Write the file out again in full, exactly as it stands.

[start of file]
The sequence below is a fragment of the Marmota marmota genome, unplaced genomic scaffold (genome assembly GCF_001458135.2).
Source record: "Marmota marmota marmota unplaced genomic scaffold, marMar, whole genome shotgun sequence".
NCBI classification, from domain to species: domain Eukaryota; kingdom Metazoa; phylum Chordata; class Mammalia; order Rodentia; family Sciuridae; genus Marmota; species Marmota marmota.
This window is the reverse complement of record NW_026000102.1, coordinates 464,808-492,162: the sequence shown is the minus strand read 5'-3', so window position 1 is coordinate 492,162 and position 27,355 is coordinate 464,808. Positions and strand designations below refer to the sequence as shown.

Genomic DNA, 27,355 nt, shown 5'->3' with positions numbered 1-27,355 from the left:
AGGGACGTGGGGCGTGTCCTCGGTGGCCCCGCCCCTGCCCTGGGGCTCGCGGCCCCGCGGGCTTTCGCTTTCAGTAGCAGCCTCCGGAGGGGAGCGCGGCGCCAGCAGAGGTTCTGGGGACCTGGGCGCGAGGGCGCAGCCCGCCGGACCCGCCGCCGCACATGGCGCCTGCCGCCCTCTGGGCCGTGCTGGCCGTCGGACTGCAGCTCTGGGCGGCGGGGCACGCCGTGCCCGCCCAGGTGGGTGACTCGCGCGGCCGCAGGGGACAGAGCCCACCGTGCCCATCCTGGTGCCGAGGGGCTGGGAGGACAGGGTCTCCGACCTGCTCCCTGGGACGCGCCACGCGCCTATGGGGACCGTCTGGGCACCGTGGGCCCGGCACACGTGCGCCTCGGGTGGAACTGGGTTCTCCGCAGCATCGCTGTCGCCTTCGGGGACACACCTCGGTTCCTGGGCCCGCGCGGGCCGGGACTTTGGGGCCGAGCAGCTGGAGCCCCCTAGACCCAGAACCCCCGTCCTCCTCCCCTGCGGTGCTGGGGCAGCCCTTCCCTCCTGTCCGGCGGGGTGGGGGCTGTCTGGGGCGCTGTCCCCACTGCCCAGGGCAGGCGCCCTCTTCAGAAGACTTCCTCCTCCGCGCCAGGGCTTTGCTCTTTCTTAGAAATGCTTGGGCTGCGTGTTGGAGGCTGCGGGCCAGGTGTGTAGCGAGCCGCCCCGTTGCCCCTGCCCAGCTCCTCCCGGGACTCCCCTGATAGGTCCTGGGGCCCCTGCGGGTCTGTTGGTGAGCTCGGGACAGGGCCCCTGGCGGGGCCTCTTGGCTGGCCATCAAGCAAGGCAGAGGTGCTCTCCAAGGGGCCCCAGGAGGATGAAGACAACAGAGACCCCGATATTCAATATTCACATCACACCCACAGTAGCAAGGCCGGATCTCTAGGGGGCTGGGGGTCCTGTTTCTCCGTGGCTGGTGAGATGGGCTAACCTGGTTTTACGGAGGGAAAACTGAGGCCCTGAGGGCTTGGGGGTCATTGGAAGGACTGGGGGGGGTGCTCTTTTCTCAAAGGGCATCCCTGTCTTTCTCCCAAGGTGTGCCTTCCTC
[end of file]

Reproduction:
The sequence below is a fragment of the Marmota marmota genome, unplaced genomic scaffold (genome assembly GCF_001458135.2).
Source record: "Marmota marmota marmota unplaced genomic scaffold, marMar, whole genome shotgun sequence".
NCBI classification, from domain to species: domain Eukaryota; kingdom Metazoa; phylum Chordata; class Mammalia; order Rodentia; family Sciuridae; genus Marmota; species Marmota marmota.
This window is the reverse complement of record NW_026000102.1, coordinates 464,808-492,162: the sequence shown is the minus strand read 5'-3', so window position 1 is coordinate 492,162 and position 27,355 is coordinate 464,808. Positions and strand designations below refer to the sequence as shown.

Genomic DNA, 27,355 nt, shown 5'->3' with positions numbered 1-27,355 from the left:
AGGGACGTGGGGCGTGTCCTCGGTGGCCCCGCCCCTGCCCTGGGGCTCGCGGCCCCGCGGGCTTTCGCTTTCAGTAGCAGCCTCCGGAGGGGAGCGCGGCGCCAGCAGAGGTTCTGGGGACCTGGGCGCGAGGGCGCAGCCCGCCGGACCCGCCGCCGCACATGGCGCCTGCCGCCCTCTGGGCCGTGCTGGCCGTCGGACTGCAGCTCTGGGCGGCGGGGCACGCCGTGCCCGCCCAGGTGGGTGACTCGCGCGGCCGCAGGGGACAGAGCCCACCGTGCCCATCCTGGTGCCGAGGGGCTGGGAGGACAGGGTCTCCGACCTGCTCCCTGGGACGCGCCACGCGCCTATGGGGACCGTCTGGGCACCGTGGGCCCGGCACACGTGCGCCTCGGGTGGAACTGGGTTCTCCGCAGCATCGCTGTCGCCTTCGGGGACACACCTCGGTTCCTGGGCCCGCGCGGGCCGGGACTTTGGGGCCGAGCAGCTGGAGCCCCCTAGACCCAGAACCCCCGTCCTCCTCCCCTGCGGTGCTGGGGCAGCCCTTCCCTCCTGTCCGGCGGGGTGGGGGCTGTCTGGGGCGCTGTCCCCACTGCCCAGGGCAGGCGCCCTCTTCAGAAGACTTCCTCCTCCGCGCCAGGGCTTTGCTCTTTCTTAGAAATGCTTGGGCTGCGTGTTGGAGGCTGCGGGCCAGGTGTGTAGCGAGCCGCCCCGTTGCCCCTGCCCAGCTCCTCCCGGGACTCCCCTGATAGGTCCTGGGGCCCCTGCGGGTCTGTTGGTGAGCTCGGGACAGGGCCCCTGGCGGGGCCTCTTGGCTGGCCATCAAGCAAGGCAGAGGTGCTCTCCAAGGGGCCCCAGGAGGATGAAGACAACAGAGACCCCGATATTCAATATTCACATCACACCCACAGTAGCAAGGCCGGATCTCTAGGGGGCTGGGGGTCCTGTTTCTCCGTGGCTGGTGAGATGGGCTAACCTGGTTTTACGGAGGGAAAACTGAGGCCCTGAGGGCTTGGGGGTCATTGGAAGGACTGGGGGGGGTGCTCTTTTCTCAAAGGGCATCCCTGTCTTTCTCCCAAGGTGTGCCTTCCTC